Chip Appeal: UVM Students Mock 'Doritos for Her' | Live Culture

Chip Appeal: UVM Students Mock 'Doritos for Her'


  • Seanlockephotography |
  • Woman with Doritos.
Remember when Kendall Jenner brought the revolution with a can of Pepsi? In an era when big brands seem especially desperate to prove they're woke, PepsiCo has again ignited ridicule, this time for CEO Indra Nooyi's comments in a January 31 interview with Freakonomics.  Speaking with interviewer Stephen J. Dubner, Nooyi described how  PepsiCo has been working to develop female-friendlier versions of their snack-food. Among the considerations, she said, were that women "don’t like to crunch too loudly in public. And they don’t lick their fingers generously and they don’t like to pour the little broken pieces and the flavor into their mouth."

Too far? Market research or no market research, University of Vermont students Meghan Letizia, Kyra Fryling and Ani Harlan certainly think so. After reading the February 5 NPR story "Doritos for Her," the three friends were incredulous. Jokes led to more jokes, which led to the creation of a Facebook event: "Women unite to eat men’s doritos on third floor of library," which they scheduled for Friday, February 9. (It's worth noting that the third floor of UVM's Bailey/Howe Library is a designated quiet floor — the ceremony was respectfully conducted in hushed tones.)

"I was like, no way is this real,"  Letizia told Seven Days. "We started just joking and bantering about women not chewing too loud and God forbid a woman make a noise in public." Of the Facebook event she said, "We really made it as a joke."

The joke took — at least online. At the time of this story, 3,214 people had marked themselves as "Interested" in the event, and 544 claimed to be "Going." Folks as far as Oregon and Minnesota posted in the group's discussion board to express solidarity. Others shared viral content, such as this tweet from New York comedian Ariel Gitlin: 
Several posters  to the event were perplexed, cynical or both, questioning how spending money on Doritos would send the company a critical message.  One person wrote, "There is no ethical consumption under capitalism." 

Letizia and Fryling said they were surprised by the internet response to their rebellious act of satire. Perhaps fortunately — at least for unsuspecting bookworms — actual turnout did not correspond with Facebook interest: Eight students came out for the crunch-fest, Letizia and Fryling included. One student showed up with a modestly sized bag of Doritos in hand, the only Doritos present. Around noon, the bag was opened and passed in a circle. Along with 7D, NBC5 was on hand to document the odd performance.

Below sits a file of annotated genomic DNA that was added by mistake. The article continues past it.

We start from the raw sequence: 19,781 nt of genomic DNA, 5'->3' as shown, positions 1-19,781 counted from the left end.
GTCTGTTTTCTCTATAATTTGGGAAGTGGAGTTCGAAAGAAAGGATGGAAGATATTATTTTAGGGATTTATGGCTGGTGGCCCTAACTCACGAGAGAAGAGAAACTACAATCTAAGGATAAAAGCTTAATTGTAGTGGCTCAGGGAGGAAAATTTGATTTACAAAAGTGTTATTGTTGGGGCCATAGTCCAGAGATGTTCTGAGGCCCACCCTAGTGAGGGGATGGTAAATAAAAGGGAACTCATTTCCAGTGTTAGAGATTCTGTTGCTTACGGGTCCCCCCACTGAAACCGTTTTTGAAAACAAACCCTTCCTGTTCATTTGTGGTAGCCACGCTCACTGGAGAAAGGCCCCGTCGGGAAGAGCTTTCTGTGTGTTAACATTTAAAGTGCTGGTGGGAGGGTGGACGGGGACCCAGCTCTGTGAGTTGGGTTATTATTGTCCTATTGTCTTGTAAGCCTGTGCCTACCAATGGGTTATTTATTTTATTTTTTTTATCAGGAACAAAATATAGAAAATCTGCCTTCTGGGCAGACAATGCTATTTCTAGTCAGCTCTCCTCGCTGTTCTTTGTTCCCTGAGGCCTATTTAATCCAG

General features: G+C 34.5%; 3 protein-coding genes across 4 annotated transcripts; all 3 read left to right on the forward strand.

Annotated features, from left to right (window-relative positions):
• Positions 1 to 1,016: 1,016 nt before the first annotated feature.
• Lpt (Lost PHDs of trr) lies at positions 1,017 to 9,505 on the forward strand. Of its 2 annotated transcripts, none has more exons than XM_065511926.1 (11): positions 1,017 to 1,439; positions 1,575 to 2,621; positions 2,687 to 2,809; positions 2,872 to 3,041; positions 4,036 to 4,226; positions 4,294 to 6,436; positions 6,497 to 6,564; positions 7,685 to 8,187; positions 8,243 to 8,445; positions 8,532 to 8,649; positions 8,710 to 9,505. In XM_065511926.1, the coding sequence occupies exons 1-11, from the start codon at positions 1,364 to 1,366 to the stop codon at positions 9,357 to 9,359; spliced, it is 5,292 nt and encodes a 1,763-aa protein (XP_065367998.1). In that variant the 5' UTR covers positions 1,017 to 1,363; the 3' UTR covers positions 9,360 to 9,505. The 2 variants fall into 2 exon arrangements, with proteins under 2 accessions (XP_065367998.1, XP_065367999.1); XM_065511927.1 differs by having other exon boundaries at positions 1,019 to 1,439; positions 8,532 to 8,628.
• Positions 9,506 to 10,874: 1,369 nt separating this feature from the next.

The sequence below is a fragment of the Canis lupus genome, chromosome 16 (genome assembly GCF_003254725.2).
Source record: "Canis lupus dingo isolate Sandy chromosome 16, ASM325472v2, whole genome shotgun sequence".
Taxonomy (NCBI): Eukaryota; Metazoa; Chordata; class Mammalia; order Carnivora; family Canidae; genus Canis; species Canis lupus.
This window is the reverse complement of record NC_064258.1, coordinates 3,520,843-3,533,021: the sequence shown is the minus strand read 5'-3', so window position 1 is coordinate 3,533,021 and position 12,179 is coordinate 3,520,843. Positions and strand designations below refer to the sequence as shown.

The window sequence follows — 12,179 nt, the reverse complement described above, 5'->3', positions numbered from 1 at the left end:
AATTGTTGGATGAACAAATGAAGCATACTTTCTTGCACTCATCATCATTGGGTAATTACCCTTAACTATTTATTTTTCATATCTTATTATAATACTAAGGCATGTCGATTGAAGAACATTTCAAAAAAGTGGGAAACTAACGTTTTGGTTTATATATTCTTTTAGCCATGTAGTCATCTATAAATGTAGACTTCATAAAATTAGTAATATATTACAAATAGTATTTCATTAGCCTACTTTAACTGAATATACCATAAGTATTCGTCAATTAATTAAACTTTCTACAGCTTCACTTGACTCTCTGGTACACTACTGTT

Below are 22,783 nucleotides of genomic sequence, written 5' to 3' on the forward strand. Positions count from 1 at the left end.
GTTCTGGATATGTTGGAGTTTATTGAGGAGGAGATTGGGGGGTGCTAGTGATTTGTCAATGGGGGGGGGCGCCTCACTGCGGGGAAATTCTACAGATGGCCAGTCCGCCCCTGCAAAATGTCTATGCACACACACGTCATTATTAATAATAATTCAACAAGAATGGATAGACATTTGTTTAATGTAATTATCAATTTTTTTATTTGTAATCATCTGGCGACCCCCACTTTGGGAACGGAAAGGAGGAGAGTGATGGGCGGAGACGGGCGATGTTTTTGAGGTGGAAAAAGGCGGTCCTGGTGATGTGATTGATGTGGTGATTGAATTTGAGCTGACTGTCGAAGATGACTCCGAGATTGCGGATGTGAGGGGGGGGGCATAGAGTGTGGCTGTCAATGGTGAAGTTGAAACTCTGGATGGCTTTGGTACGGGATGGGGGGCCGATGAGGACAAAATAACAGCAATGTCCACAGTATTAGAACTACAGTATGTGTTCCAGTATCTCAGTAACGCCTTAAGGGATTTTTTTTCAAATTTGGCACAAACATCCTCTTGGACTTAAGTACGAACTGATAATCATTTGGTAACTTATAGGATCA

The Doritos circle at UVM's Bailey/Howe Library. - RACHEL JONES
  • Rachel Jones
  • The Doritos circle at UVM's Bailey/Howe Library.
"I feel particularly masculine eating these Doritos," joked Julia Sioss, a UVM freshman. "I saw the Facebook group and I couldn't resist," she added.

Lily McAdams, a junior and friend of Letizia and Fryling, noted that she thought people's responses were "less about wanting to show up for the event and more about their reaction to the article, to say, 'Yes, I think [Doritos is being] stupid.'"

Dished a large helping of internet criticism, Doritos revised its statements a day after NPR's story was published. NPR issued this update:  "After coverage of Doritos designed for women spread, the company told AdAge it is not working on a 'specific Doritos product for female consumers' and said that 'needs and preferences continue to evolve and we're always looking for new ways to engage and delight our consumers.'"

In these days of social media, memes and immediate consumer response, rebuking ad campaigns seems like an art form of its own — more fun, perhaps, than issuing measured praise. Nooyi, for example, also noted in her Freakonomics  interview that when PepsiCo acquired beverage company SoBe, they immediately dropped "Liposuction" from the product SoBe Lean: Liquid Liposuction.
Dorito crumbs. - RACHEL JONES
  • Rachel Jones
  • Dorito crumbs.

"I think now people use humor very much as a coping mechanism," Fryling offered. Of their stunt, Letizia said, "It was a tasteful but powerful joke that we inadvertently created — it was funny but also reassuring."

Both Letizia and Fryling admitted they didn't make a habit of eating Doritos before encountering NPR's story. Are they going to continue not buying Doritos? Most likely, they said. The message to PepsiCo seems loud and clear: Next time, maybe don't try so hard.

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